The search for sustainable reform has now shifted its approach from “process is all” to “results is all.” Such a mentality gives little thought to what can achieve those results and provides no opportunity for partners to build a shared vision or to think systematically about links between goals, strategies, and outcomes. Because of this result-oriented focus, funds are seldom made available to develop the kind of working relationship among the partners that would sustain the partnerships over time. Furthermore, political and educational rhetoric, and sometimes legislative reality, creates new pressures to deemphasize many pathways to real educational reform and to focus exclusively on achieving simple goals. Concerns about teaching to the test or narrow visions of school readiness (e.g., knowing 10 letters of the alphabet) are real. The challenge for S–CPs is to use outcomes to broaden the vision of how to get to real learning, real family support, and real community collaboration to change the “learning life” of students. Building and sustaining meaningful cross-agency collaboration with a vision that includes strong family involvement, linking formal and informal supports, and enhancing educational outcomes are not easy tasks. The following dicta seem critical for developing and sustaining S–CPs:
– Strong and sustained leadership is key.
– Building a shared vision for change is labor intensive and requires a mix of clear vision, achievable goals, and opportunistic risk-taking.
– Integrating family, student, and teacher voices is both challenging and essential.
– Engaging broad community support and involvement, including business support, can make a difference in political and fiscal sustainability.
– S–CPs must take on the characteristics of the local culture; they are unique enterprises.
Federal assistance can help overcome challenges in three key areas: integrating early learning more deeply into the S–CP movement, expanding the leadership and vision of S–CPs to more communities, and assessing results in a way that holds schools and communities accountable for students’ outcomes and also provides information about sustaining and deepening the partnerships. Schoolwide programs and other federal actions have promoted greater flexibility than was previously permitted in using federal funds and in consolidating resources. This flexibility is not yet, however, widely used to promote S–CPs specifically or educational reform in general. Furthermore, benefiting from this flexibility, especially across programs, remains enormously complex. One other emerging and not yet fully developed characteristic of recent federal legislation is the use of incentives and performance bonuses to reward states which exceed federally framed goals. These changing perspectives on crafting federal policy offer new possibilities for how the community–schools movement might promote federal policies that can move this complex and crucial agenda forward. Here, in the hope of stimulating debate, are some principles for federal legislation, along with some specific recommendations, particularly related to the early learning challenge:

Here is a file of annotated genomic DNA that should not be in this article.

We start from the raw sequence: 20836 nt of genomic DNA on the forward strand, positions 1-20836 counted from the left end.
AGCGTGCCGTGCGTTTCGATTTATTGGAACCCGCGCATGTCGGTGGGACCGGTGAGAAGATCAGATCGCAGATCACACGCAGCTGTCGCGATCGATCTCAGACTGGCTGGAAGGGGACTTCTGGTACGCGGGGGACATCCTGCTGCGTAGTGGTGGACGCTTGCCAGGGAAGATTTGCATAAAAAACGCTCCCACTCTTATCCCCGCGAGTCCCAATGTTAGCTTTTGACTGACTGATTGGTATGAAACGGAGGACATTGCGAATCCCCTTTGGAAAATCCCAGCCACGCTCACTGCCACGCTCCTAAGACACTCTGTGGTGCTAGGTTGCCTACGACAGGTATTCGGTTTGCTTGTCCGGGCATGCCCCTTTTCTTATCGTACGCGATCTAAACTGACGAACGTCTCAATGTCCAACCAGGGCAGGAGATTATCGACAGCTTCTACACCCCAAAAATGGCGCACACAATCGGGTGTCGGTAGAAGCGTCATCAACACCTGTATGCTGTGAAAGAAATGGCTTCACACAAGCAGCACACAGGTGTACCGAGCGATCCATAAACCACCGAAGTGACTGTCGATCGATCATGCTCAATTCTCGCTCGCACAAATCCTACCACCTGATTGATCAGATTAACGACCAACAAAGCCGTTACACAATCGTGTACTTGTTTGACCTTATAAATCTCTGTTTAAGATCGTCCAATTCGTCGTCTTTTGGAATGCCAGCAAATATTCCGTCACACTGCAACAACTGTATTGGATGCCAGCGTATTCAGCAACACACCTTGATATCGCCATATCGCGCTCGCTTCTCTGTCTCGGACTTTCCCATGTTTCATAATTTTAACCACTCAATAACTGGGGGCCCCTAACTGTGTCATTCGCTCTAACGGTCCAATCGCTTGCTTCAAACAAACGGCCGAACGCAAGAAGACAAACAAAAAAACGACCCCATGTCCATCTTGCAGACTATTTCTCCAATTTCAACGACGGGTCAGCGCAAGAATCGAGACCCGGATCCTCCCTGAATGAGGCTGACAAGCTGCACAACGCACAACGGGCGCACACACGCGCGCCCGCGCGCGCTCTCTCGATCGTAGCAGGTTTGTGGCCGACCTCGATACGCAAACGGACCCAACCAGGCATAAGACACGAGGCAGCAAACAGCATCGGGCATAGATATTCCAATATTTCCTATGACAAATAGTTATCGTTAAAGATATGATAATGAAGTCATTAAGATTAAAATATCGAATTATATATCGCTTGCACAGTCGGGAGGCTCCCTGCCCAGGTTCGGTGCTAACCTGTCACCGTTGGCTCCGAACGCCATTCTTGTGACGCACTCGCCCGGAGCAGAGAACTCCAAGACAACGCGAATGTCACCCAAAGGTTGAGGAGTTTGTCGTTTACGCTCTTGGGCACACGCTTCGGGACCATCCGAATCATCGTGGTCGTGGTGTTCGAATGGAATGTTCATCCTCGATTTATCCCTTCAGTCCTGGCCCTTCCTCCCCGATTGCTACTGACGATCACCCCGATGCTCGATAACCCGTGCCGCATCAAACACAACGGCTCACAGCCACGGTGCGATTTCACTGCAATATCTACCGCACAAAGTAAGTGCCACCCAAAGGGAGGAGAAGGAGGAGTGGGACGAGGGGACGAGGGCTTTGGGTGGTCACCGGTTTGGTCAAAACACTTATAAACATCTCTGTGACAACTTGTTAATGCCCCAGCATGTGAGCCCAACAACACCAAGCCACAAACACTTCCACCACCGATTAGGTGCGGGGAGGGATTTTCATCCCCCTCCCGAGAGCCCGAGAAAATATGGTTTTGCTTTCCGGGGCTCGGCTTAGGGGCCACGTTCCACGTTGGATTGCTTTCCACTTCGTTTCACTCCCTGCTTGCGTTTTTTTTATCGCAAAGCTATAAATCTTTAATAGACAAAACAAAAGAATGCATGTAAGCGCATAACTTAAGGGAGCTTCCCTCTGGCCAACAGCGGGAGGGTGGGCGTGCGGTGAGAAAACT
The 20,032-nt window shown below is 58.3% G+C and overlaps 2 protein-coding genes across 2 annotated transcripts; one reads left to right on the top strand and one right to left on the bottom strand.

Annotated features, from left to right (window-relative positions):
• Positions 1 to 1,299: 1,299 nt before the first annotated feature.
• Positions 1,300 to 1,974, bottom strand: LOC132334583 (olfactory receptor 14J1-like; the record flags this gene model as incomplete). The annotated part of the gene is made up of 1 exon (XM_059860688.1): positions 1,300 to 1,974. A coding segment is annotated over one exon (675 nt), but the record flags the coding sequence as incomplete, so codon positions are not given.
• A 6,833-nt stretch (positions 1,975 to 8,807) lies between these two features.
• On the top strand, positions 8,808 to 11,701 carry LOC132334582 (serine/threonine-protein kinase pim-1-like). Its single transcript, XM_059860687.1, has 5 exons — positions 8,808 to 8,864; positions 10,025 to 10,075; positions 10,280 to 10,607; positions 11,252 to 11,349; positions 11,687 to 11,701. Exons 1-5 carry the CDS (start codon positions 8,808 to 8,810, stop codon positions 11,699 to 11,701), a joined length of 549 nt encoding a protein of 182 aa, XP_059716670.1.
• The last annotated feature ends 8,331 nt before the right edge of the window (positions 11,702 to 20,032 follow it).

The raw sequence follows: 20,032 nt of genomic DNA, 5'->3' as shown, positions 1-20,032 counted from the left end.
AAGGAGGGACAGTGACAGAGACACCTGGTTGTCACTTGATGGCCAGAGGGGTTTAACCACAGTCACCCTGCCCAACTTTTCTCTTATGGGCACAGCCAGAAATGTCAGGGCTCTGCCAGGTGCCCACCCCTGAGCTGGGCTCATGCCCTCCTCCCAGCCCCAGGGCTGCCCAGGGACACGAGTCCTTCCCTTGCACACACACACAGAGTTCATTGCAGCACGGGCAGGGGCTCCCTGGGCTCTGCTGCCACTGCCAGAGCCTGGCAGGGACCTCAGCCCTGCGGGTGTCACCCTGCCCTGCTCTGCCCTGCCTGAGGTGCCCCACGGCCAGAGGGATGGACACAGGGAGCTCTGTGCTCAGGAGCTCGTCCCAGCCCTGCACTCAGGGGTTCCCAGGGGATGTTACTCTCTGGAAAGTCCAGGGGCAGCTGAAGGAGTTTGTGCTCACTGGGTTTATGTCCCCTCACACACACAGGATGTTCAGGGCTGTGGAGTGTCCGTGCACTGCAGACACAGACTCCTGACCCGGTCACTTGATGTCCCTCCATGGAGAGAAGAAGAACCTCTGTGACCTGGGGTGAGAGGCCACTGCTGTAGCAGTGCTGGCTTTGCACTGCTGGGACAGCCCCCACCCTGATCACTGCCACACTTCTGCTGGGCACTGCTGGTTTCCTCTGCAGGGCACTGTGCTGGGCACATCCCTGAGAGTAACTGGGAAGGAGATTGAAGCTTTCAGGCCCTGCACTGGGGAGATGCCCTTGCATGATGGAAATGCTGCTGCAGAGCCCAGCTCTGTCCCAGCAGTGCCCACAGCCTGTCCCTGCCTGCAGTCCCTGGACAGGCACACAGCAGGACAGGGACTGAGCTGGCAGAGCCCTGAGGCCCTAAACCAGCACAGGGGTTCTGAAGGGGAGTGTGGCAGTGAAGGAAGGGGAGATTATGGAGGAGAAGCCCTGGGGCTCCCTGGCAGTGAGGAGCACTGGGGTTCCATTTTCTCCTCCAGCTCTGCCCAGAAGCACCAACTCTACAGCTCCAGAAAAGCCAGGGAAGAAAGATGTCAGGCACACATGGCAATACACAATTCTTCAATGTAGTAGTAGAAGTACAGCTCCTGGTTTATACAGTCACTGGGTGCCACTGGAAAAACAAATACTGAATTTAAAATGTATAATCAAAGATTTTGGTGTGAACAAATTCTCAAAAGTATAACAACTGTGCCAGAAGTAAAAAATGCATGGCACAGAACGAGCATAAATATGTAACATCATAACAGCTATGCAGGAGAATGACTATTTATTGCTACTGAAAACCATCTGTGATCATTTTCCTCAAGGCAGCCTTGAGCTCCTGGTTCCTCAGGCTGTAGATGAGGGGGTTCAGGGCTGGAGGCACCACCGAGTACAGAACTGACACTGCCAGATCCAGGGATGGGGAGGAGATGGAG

– Federal legislation might create incentives to promote systems-level development that include S–CPs. Incentives can help existing programs and new ones direct their attention to include community-based initiatives for young children and families, and encourage integration with any ongoing school–community efforts. The incentives might consist of implementation and bonus funds for initiatives that show evidence of systems change and improved community indicators and educational outcomes.
– Legislation should continue to promote flexibility in existing federal education programs and more consistency in the ways flexibility is defined across programs.
– Federal agencies can promote among themselves easier resource sharing, better strategic planning, and new initiatives.
– The federal government, both through legislation and agency (especially interagency) initiatives, should promote a strong research and development agenda to facilitate more effective learning.
Federal policy alone is not sufficient to change schooling in America to meet the vision and goals set forth by the S–CPs. But it clearly has played a key role in helping to develop the S–CPs of the 21st century, and it can, and must, continue to play an important role in shaping and implementing the vision of S–CPs for the future.